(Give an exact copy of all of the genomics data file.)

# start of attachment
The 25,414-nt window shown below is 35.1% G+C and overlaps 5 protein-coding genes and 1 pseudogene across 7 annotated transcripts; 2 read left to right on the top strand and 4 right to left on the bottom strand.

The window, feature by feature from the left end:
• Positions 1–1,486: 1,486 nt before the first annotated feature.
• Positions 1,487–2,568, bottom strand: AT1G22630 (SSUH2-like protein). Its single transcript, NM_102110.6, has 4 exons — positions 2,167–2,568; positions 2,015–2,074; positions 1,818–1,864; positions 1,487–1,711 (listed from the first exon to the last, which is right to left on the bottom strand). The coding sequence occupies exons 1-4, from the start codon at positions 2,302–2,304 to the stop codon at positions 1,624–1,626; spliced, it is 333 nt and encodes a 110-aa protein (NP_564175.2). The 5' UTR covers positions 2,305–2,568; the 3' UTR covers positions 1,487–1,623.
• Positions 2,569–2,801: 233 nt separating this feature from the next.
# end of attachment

The 25,414-nt window shown below is 35.1% G+C and overlaps 5 protein-coding genes and 1 pseudogene across 7 annotated transcripts; 2 read left to right on the top strand and 4 right to left on the bottom strand.

The window, feature by feature from the left end:
• Positions 1–1,486: 1,486 nt before the first annotated feature.
• Positions 1,487–2,568, bottom strand: AT1G22630 (SSUH2-like protein). Its single transcript, NM_102110.6, has 4 exons — positions 2,167–2,568; positions 2,015–2,074; positions 1,818–1,864; positions 1,487–1,711 (listed from the first exon to the last, which is right to left on the bottom strand). The coding sequence occupies exons 1-4, from the start codon at positions 2,302–2,304 to the stop codon at positions 1,624–1,626; spliced, it is 333 nt and encodes a 110-aa protein (NP_564175.2). The 5' UTR covers positions 2,305–2,568; the 3' UTR covers positions 1,487–1,623.
• Positions 2,569–2,801: 233 nt separating this feature from the next.